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J Clin Microbiol. Dec 1998; 36(12): 3734–3736.
PMCID: PMC105279
Note

Survival of Vancomycin-Resistant and Vancomycin-Susceptible Enterococci on Dry Surfaces

Abstract

We compared the abilities of Enterococcus faecium strains (three vancomycin-resistant enterococci [VRE] and five vancomycin-susceptible enterococci [VSE]) and Enterococcus faecalis strains (one VRE and 10 VSE) to survive under dry conditions. Bacterial suspensions of the strains were inoculated onto polyvinyl chloride and stored under defined conditions for up to 16 weeks. All strains survived for at least 1 week, and two strains survived for 4 months. A statistical model was used to distribute the 19 resulting survival curves between two types of survival curves. The type of survival curve was not associated with the species (E. faecalis versus E. faecium), the source of isolation (patient versus environment), or the susceptibility to vancomycin (VRE versus VSE). Resistance to dry conditions may promote the transmissibility of a strain, but VRE have no advantages over VSE with respect to their ability to survive under dry conditions.

Since the first reported infection due to vancomycin-resistant enterococci (VRE) (10) many outbreaks of VRE infections or colonization have been reported (3, 4, 79, 1114, 17, 18, 20). At least two of these outbreaks were traceable to environmental sources: one to contaminated rectal thermometers (12) and one to contaminated nursing bells (11).

According to earlier experiences with Staphylococcus aureus, resistant strains may survive longer under dry conditions than susceptible strains (19). These findings raised questions as to whether VRE can survive longer under dry conditions than vancomycin-susceptible enterococci (VSE). We therefore compared the abilities to survive under dry conditions of eight E. faecium strains (three VRE and five VSE) and 11 E. faecalis strains (one VRE and 10 VSE) (Table (Table1).1).

TABLE 1
Strains investigated and sources

The susceptibility of the strains to vancomycin and teicoplanin was tested by the microbroth dilution method. All strains were genetically distinct (as demonstrated by pulsed-field gel electrophoresis, a method described elsewhere [16]).

The strains were stored at −70°C in glycerol broth. They were grown on kanamycin-esculin-azide agar plates at 37 ± 2°C for 24 h.

The bacteria were cultured overnight, washed, and suspended in sterile distilled water. Distilled water was used to rule out a potential protective influence of components of other solutions (e.g., proteins in broth). The final concentrations were determined by a dilution series and averaged 108 CFU/ml.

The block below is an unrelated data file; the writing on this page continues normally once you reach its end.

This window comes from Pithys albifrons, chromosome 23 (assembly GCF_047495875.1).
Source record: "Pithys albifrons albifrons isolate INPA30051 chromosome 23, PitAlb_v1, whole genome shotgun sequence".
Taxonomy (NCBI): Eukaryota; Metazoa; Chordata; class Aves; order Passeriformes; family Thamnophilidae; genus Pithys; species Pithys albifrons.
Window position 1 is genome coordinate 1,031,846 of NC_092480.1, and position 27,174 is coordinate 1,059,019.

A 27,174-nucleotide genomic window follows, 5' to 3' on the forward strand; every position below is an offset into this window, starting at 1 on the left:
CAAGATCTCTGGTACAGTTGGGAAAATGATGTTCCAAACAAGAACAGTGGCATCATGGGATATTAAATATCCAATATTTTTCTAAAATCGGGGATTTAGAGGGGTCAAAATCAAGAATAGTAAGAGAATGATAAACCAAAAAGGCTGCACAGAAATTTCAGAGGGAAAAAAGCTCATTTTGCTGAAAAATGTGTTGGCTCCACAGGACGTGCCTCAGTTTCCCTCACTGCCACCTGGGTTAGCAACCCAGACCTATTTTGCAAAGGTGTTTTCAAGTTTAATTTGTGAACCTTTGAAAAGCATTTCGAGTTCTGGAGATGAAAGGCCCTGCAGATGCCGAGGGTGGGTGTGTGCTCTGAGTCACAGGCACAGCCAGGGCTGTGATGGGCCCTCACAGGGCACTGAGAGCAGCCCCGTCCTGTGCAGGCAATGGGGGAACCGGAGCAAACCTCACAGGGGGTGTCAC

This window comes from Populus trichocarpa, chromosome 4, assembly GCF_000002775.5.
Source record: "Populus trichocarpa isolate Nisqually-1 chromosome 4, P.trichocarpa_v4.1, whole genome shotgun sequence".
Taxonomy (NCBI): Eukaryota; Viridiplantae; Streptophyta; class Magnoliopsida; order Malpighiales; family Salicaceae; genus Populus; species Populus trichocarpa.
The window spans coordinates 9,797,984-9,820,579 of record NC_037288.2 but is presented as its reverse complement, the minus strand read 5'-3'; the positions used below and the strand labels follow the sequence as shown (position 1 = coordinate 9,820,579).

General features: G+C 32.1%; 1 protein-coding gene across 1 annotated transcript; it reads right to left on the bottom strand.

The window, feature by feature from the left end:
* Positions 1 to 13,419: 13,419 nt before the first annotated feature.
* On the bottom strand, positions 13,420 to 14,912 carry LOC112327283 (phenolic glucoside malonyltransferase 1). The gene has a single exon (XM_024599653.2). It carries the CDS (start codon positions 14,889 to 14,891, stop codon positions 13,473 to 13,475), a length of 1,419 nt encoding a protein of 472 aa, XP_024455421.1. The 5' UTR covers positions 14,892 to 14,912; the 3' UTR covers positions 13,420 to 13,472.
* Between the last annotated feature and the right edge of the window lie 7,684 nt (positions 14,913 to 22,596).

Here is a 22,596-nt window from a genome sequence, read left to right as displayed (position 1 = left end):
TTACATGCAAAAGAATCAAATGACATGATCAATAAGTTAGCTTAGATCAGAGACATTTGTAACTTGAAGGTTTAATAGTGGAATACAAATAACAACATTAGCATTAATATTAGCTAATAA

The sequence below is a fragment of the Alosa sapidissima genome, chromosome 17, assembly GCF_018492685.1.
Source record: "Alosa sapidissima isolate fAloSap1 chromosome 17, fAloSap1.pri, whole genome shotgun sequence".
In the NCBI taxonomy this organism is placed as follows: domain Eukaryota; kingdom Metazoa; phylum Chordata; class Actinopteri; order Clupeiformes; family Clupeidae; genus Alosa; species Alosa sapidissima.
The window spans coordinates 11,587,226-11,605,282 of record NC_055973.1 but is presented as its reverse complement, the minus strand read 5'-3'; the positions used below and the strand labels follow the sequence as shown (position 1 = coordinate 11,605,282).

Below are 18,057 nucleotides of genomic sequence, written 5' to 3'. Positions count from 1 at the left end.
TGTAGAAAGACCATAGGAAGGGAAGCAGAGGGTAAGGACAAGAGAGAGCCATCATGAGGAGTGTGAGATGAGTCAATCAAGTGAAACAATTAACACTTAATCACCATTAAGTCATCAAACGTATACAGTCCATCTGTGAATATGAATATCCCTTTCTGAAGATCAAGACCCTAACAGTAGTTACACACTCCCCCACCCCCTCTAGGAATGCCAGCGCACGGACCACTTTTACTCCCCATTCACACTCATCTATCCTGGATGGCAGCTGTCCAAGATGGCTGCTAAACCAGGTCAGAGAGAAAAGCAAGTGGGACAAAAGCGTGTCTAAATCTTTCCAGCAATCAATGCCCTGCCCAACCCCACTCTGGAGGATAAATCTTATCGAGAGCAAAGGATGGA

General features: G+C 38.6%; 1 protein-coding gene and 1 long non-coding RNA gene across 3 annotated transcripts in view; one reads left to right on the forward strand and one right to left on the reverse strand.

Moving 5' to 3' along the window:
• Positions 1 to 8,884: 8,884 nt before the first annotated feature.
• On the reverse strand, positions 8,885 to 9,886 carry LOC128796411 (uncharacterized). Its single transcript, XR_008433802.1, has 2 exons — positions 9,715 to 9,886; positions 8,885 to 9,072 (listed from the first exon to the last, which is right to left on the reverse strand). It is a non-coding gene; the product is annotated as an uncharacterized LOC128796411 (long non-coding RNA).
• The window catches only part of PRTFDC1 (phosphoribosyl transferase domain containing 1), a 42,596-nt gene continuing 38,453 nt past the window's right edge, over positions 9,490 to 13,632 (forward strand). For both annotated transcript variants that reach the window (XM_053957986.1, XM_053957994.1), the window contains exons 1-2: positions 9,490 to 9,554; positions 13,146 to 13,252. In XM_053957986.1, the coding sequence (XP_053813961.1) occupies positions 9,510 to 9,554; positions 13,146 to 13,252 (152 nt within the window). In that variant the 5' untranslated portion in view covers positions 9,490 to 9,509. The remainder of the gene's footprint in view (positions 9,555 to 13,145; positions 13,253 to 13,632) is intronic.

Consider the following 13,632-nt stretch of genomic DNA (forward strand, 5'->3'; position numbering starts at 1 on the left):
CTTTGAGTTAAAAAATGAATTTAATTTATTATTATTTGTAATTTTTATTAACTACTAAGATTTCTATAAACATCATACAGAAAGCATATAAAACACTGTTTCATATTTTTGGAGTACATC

Polyvinyl chloride (PVC) samples (5 by 5 cm) were disinfected with 70% ethanol and contaminated with 0.1 ml of the bacterial suspension. The total number of contaminated samples was 855 (45 samples per strain). All samples were stored at 22 ± 2°C with 50% ± 5% relative humidity and protected from dust. Viable cells were recovered from the contaminated samples at various time intervals: immediately after drying (zero time) and after 4 h, 1 day, and 1, 2, 4, 8, and 16 weeks. To achieve this, we randomly chose five samples from a total of 45 contaminated samples per strain. These samples were shaken for 5 min in 100 ml of 0.9% sodium chloride solution containing sterile glass beads. The bacterial concentration in the solution was determined in duplicate by membrane filtration and/or a dilution series, and the number of bacteria per sample was calculated.

To evaluate the performance of this method (i.e., the recoverable proportion of bacteria) we chose five samples per VRE strain and tested the bacterial recovery immediately after contamination.

The results were calculated as the average of the bacterial counts per culturing time and strain. The recoverable proportion was calculated as a percentage of the inoculated colony counts. The decrease in the number of bacteria after desiccation was calculated as a reduction factor by using the formula log10 Ko - log10 Ka, where Ko represents the recoverable colony count and Ka represents the colony count after drying. The influences of species, susceptibility to vancomycin, and source of isolation on the recoverable proportion, as well as the reduction after desiccation, were investigated by using a t test for independent samples (SPSS for Windows; SPSS Inc., Chicago, Ill.).